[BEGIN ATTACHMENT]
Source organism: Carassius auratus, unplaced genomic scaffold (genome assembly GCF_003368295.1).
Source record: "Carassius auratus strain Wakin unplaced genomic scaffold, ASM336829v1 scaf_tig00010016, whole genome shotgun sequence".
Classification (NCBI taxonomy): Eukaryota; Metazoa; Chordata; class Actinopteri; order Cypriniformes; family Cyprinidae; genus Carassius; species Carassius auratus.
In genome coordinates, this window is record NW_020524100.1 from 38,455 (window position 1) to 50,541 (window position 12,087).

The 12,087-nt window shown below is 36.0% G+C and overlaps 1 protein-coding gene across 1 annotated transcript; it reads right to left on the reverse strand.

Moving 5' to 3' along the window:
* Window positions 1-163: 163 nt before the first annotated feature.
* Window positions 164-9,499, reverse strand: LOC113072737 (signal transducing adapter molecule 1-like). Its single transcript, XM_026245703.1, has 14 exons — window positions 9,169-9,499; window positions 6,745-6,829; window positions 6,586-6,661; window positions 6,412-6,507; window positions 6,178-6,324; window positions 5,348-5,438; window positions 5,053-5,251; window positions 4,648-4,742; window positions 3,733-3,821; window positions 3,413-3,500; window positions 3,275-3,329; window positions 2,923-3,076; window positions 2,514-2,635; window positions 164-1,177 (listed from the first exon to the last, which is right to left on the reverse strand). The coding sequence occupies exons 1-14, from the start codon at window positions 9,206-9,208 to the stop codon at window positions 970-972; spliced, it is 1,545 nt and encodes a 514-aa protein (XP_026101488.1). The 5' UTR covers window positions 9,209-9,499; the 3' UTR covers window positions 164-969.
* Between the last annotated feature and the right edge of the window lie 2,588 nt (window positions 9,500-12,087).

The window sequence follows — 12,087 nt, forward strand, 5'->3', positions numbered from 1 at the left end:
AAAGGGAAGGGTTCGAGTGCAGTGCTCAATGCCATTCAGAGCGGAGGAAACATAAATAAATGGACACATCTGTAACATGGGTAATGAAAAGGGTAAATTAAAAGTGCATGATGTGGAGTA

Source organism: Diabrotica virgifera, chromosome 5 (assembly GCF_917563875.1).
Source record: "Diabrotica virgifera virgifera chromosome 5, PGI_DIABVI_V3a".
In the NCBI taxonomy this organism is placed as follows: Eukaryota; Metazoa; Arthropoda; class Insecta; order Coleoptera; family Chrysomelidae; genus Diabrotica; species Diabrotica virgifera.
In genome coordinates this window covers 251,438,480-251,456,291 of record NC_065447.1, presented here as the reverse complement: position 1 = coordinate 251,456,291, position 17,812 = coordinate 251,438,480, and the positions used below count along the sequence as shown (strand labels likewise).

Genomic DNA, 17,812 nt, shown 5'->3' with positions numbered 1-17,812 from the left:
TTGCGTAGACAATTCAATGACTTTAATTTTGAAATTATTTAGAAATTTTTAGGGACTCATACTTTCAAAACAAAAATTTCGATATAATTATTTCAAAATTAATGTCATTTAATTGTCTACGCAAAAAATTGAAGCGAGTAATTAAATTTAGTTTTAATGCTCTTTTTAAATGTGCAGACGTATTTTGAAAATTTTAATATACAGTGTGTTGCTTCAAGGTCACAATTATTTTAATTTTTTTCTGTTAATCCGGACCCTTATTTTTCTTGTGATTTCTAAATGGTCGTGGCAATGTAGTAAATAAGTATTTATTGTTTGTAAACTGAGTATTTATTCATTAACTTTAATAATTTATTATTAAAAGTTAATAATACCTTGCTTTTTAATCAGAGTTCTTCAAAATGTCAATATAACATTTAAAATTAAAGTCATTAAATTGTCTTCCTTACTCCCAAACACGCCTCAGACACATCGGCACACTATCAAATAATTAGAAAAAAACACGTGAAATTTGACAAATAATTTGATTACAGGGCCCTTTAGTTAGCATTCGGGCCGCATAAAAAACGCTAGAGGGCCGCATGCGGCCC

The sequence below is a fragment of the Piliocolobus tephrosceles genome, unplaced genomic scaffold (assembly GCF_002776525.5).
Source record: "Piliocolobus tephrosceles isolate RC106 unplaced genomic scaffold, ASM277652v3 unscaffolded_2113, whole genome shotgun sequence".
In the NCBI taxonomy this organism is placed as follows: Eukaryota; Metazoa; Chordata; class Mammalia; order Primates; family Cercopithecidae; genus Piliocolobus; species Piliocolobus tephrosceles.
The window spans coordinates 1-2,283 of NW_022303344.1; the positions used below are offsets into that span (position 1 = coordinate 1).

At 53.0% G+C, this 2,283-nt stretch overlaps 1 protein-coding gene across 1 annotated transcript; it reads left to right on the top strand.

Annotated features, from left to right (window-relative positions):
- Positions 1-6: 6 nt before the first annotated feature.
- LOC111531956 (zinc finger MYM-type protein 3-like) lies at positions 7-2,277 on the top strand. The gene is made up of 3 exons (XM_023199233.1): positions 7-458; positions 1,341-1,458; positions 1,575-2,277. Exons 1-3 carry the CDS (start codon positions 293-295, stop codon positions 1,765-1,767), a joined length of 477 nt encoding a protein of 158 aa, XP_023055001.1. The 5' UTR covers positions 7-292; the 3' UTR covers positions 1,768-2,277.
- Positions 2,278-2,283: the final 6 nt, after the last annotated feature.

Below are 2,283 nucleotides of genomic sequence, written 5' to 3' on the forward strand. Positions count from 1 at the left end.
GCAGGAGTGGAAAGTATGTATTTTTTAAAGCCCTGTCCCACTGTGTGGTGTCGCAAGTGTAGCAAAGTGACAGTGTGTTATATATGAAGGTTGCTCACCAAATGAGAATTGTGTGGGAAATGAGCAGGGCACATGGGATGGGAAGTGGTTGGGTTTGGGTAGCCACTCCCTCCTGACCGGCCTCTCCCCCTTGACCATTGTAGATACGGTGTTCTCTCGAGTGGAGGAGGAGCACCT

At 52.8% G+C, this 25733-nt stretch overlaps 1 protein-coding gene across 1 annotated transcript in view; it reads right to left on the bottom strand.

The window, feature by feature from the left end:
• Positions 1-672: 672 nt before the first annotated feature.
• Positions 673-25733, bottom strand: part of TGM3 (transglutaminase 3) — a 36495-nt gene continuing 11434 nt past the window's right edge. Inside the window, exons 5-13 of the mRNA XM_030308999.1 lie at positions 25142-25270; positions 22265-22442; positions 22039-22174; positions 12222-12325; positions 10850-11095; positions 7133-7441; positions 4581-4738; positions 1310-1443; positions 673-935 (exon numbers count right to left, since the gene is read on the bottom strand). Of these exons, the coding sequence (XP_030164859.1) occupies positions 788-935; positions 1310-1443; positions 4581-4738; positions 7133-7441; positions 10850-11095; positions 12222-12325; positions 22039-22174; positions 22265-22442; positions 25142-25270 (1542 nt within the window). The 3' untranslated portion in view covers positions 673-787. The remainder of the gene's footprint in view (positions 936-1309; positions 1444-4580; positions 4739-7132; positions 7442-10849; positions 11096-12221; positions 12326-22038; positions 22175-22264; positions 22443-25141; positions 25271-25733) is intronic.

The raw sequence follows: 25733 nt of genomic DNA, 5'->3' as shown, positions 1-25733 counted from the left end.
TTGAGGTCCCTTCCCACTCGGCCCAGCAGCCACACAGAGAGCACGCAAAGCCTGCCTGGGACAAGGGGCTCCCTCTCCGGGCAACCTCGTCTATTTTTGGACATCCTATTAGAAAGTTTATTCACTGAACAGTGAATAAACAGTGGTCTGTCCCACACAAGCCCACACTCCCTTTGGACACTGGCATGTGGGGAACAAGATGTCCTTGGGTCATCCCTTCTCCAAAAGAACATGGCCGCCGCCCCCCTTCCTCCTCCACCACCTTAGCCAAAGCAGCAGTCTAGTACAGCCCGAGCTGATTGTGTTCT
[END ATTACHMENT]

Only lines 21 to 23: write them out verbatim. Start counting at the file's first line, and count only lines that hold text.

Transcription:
The window spans coordinates 1-2,283 of NW_022303344.1; the positions used below are offsets into that span (position 1 = coordinate 1).

At 53.0% G+C, this 2,283-nt stretch overlaps 1 protein-coding gene across 1 annotated transcript; it reads left to right on the top strand.

Annotated features, from left to right (window-relative positions):